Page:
February 5, 2015 – For the last ten years, visitors to Islay’s Bruichladdich Distillery have been greeted with an unusual sight…a huge still with a pair of Duncan McGillivray’s old Welly boots sticking out of the top as part of the distillery’s sign. Now, that still has been taken off the island with plans to put it back into service.
In a post on the distillery’s blog, Bruichladdich announced that the still, along with another unused still that had been stored in nearby Port Charlotte, has been shipped to Forsyths in Rothes for refurbishing and repairs. From there, the stills will be shipped to Waterford, Ireland, where they will be used in former Bruichladdich managing director Mark Reynier’s new Waterford Distillery. Reynier and his investor group acquired Diageo’s mothballed Guinness Brewery in Waterford last year with plans to convert it into a distillery. Reynier noted on his Twitter feed that using the vintage stills will allow Waterford to begin production in January of 2016, two years earlier than would have been possible with brand-new stills. Reynier plans to have six new Forsyths stills in place at Waterford in 2021.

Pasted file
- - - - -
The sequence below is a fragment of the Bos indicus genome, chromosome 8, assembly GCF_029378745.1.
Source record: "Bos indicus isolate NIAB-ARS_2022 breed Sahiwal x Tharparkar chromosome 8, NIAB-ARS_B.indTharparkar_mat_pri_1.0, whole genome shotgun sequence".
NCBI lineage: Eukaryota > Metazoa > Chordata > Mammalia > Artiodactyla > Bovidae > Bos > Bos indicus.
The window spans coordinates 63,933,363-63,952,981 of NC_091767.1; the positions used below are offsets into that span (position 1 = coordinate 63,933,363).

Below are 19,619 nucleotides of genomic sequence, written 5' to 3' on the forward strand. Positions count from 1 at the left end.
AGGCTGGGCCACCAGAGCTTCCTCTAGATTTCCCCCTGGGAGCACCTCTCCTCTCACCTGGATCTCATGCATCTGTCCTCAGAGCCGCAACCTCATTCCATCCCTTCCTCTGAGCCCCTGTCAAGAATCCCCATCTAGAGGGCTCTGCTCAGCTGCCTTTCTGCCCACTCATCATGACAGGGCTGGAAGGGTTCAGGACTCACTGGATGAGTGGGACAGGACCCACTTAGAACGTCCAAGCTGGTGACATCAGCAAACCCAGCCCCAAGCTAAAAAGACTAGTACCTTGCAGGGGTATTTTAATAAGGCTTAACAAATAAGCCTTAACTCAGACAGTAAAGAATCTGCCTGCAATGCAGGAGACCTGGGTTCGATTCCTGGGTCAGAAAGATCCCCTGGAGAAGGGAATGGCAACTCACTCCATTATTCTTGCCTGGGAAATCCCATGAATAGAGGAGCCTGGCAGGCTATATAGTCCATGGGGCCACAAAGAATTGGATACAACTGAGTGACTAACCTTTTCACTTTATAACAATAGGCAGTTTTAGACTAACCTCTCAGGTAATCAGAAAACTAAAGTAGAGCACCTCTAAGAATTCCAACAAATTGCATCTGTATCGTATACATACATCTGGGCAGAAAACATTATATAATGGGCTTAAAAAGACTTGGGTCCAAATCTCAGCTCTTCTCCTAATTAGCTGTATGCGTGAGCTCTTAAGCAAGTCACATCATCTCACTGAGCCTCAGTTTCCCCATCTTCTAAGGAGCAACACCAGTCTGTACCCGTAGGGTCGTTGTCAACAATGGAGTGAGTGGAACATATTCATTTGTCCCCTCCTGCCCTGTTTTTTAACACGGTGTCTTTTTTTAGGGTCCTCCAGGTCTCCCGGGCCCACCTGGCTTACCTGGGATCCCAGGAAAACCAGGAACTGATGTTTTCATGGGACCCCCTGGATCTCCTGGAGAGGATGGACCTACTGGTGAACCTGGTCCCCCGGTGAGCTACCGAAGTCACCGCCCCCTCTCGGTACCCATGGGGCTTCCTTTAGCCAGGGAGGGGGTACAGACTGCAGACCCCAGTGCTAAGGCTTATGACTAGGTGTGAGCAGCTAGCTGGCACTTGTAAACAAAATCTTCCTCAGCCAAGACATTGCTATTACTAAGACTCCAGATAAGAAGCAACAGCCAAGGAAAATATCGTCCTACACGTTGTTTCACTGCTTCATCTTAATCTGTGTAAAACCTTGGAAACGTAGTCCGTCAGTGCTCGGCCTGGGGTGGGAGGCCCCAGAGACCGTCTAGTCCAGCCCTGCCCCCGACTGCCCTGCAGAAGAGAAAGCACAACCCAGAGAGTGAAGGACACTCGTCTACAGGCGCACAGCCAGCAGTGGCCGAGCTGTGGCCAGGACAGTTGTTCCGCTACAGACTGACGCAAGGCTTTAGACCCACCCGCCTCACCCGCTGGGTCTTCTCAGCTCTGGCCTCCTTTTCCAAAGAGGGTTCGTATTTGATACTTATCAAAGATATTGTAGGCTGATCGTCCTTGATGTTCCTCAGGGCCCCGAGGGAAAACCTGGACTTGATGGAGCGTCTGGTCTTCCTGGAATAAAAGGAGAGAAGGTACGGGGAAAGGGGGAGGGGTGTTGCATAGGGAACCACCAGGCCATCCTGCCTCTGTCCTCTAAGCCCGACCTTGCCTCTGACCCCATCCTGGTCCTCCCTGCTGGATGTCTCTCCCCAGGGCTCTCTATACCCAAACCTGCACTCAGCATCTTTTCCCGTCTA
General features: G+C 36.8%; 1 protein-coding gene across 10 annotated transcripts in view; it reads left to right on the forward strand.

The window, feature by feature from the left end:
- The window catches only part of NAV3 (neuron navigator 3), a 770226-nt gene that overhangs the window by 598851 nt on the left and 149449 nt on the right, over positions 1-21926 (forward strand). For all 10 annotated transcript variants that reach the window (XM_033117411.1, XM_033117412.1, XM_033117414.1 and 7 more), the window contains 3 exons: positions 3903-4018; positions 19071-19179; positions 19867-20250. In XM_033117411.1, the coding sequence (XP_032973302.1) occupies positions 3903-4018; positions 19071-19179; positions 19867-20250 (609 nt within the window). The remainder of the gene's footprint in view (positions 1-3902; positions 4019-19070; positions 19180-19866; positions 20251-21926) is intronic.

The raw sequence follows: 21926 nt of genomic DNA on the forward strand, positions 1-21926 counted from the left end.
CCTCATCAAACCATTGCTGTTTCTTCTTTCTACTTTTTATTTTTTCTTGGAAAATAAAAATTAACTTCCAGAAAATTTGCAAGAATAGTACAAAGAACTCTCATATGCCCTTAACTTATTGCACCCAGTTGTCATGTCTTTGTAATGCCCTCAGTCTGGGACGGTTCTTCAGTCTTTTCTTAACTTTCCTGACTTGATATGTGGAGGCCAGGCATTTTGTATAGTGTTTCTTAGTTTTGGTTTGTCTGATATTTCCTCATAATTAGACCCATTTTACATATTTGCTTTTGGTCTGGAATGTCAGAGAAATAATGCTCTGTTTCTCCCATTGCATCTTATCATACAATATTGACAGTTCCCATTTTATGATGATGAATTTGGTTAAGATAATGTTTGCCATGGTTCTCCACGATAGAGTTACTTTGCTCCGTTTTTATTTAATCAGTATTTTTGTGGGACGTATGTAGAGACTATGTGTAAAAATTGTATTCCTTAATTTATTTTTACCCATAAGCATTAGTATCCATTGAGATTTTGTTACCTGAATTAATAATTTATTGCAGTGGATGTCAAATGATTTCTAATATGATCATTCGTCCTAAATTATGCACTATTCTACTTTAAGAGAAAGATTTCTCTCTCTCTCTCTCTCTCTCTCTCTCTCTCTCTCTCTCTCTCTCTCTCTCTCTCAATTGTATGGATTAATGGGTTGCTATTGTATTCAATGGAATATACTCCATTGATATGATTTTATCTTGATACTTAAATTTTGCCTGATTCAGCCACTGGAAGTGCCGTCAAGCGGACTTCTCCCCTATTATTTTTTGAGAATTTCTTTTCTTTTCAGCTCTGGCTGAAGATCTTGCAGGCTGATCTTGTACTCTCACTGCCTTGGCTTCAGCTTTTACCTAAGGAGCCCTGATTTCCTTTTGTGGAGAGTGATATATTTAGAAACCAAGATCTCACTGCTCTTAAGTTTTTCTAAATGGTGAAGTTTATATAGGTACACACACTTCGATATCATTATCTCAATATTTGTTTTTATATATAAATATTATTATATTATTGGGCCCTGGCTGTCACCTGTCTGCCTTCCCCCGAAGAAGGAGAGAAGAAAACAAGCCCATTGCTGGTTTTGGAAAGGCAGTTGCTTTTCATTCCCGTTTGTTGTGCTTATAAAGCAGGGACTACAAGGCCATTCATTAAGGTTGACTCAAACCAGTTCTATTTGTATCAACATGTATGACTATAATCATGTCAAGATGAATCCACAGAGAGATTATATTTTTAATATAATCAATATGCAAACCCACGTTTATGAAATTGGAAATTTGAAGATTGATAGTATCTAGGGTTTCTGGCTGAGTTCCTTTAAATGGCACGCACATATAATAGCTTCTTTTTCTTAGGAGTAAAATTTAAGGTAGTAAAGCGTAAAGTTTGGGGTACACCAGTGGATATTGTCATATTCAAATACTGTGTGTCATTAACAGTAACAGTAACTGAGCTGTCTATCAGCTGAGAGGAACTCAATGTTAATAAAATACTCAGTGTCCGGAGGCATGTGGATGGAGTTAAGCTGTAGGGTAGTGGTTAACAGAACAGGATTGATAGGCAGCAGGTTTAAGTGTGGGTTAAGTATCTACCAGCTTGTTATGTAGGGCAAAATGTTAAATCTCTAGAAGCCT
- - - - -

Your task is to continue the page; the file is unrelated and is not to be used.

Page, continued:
The stills were acquired when Bruichladdich bought pieces of the former Inverleven Distillery as it was being dismantled. In the blog post, Bruichladdich managing director Simon Coughlin said “there will of course be a touch of sadness at the departure of what became an iconic symbol of the renaissance of Bruichladdich, but it is going to a good home and we hope that it can help in getting Mark’s new Irish whiskey project into production sooner than would otherwise be the case. We now have the enjoyable task of deciding what to do to replace it.”
The second still that had been stored in Port Charlotte had been intended for use in the long-planned Port Charlotte Distillery that has been in the planning stages for many years. Bruichladdich has routinely renewed planning permits for the Port Charlotte project, but has yet to move forward with construction.
Editor’s note: This story was updated with additional information and a photo provided by Mark Reynier.